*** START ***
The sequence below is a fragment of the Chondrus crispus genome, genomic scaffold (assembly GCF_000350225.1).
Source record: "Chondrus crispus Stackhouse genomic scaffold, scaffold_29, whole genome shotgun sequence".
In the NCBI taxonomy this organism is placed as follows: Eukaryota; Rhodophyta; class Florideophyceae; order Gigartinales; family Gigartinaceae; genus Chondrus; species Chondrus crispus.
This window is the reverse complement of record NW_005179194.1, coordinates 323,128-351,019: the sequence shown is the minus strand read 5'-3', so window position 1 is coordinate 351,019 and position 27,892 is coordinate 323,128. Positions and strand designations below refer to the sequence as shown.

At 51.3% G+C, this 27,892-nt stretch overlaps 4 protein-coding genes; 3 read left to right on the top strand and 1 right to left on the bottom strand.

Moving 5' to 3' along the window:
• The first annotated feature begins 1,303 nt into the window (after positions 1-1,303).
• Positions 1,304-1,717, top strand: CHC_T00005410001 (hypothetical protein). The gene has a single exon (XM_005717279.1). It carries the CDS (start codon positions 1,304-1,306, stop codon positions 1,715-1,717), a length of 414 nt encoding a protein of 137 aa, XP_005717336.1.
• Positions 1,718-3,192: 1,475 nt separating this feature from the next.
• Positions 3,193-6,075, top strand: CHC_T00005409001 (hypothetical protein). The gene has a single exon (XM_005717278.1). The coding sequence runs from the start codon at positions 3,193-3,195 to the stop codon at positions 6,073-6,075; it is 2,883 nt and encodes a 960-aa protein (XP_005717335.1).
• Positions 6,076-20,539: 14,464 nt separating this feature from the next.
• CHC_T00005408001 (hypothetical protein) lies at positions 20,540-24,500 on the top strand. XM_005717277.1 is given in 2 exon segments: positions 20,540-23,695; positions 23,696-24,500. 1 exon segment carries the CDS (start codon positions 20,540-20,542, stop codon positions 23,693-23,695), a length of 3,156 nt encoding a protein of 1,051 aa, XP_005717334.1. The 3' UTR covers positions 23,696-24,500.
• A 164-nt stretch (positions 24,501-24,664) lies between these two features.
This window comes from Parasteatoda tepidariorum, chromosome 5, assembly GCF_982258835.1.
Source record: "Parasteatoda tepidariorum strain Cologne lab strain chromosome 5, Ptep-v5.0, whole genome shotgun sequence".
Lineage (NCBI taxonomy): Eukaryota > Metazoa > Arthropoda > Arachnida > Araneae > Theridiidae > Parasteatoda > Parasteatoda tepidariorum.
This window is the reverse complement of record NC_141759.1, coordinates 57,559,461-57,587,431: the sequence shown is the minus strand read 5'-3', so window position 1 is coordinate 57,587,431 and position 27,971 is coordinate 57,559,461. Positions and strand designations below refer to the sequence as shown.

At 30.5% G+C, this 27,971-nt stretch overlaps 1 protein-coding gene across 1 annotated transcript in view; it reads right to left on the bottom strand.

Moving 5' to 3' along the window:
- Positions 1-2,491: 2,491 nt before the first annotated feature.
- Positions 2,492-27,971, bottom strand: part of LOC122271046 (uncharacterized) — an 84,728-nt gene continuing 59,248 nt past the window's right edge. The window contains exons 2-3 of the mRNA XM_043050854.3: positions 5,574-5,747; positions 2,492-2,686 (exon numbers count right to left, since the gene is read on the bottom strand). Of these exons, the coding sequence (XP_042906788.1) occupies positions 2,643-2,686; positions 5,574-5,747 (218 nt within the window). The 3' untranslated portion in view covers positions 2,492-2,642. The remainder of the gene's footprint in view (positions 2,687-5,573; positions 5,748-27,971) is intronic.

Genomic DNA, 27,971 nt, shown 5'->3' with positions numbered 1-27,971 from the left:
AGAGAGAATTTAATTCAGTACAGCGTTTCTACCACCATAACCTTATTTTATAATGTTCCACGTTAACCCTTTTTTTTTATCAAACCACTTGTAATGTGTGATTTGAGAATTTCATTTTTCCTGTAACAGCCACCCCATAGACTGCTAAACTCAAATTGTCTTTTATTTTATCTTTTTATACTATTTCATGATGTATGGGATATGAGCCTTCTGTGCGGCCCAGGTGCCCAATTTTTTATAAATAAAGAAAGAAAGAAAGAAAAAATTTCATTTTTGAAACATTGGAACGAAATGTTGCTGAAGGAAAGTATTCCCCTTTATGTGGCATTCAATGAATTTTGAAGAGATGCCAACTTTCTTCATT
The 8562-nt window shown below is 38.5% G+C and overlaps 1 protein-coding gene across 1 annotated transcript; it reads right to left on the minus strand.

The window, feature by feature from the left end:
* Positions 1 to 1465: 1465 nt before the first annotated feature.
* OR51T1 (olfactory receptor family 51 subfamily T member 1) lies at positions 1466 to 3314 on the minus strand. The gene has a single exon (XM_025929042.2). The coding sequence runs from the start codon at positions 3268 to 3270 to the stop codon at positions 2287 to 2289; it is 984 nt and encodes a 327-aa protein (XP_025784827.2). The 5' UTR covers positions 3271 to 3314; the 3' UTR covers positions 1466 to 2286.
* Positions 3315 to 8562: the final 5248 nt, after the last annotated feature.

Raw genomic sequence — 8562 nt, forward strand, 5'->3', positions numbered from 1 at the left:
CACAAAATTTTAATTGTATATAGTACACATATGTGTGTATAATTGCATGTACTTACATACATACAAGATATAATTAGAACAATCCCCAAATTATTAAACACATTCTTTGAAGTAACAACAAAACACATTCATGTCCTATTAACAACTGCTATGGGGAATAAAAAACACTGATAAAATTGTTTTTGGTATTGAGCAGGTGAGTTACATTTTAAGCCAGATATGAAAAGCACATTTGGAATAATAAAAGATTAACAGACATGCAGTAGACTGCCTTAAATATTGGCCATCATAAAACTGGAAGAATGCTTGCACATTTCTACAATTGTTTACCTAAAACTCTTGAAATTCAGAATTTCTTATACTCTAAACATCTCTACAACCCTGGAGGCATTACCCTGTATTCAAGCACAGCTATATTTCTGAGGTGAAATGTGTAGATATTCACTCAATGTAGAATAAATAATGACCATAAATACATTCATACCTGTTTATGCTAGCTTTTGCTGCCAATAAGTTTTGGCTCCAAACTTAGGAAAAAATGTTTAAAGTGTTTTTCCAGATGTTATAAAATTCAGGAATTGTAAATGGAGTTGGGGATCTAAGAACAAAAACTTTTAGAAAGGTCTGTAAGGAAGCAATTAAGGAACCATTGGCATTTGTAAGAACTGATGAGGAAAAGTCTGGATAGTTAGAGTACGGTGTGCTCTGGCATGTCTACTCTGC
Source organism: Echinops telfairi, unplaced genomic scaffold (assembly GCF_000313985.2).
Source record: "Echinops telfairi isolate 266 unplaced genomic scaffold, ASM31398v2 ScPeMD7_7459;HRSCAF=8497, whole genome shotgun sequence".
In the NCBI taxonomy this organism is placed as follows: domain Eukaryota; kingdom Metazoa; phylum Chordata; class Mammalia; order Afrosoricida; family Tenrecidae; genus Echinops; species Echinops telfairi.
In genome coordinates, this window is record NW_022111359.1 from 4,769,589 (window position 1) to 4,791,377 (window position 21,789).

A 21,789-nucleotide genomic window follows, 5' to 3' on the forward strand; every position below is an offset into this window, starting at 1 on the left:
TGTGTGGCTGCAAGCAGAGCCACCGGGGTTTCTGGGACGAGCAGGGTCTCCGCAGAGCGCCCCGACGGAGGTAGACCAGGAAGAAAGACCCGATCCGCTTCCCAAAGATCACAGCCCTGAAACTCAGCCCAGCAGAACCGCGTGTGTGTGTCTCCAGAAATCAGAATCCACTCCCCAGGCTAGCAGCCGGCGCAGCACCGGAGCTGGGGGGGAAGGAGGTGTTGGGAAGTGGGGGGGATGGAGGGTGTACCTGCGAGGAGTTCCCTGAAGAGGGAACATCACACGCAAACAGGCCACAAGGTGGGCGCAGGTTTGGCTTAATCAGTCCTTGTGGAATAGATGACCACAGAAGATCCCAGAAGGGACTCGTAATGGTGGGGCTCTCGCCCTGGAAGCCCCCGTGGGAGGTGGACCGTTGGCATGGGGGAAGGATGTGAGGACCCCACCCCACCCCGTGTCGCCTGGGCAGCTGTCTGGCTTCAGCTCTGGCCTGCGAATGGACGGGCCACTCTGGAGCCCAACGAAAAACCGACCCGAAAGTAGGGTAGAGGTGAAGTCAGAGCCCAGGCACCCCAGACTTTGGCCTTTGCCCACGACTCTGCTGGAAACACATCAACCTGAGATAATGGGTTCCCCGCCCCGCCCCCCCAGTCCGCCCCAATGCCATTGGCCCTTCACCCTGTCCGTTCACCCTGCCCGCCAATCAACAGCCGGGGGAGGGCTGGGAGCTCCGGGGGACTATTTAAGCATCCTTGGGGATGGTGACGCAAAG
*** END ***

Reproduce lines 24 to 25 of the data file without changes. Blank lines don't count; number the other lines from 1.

The 8562-nt window shown below is 38.5% G+C and overlaps 1 protein-coding gene across 1 annotated transcript; it reads right to left on the minus strand.

The window, feature by feature from the left end: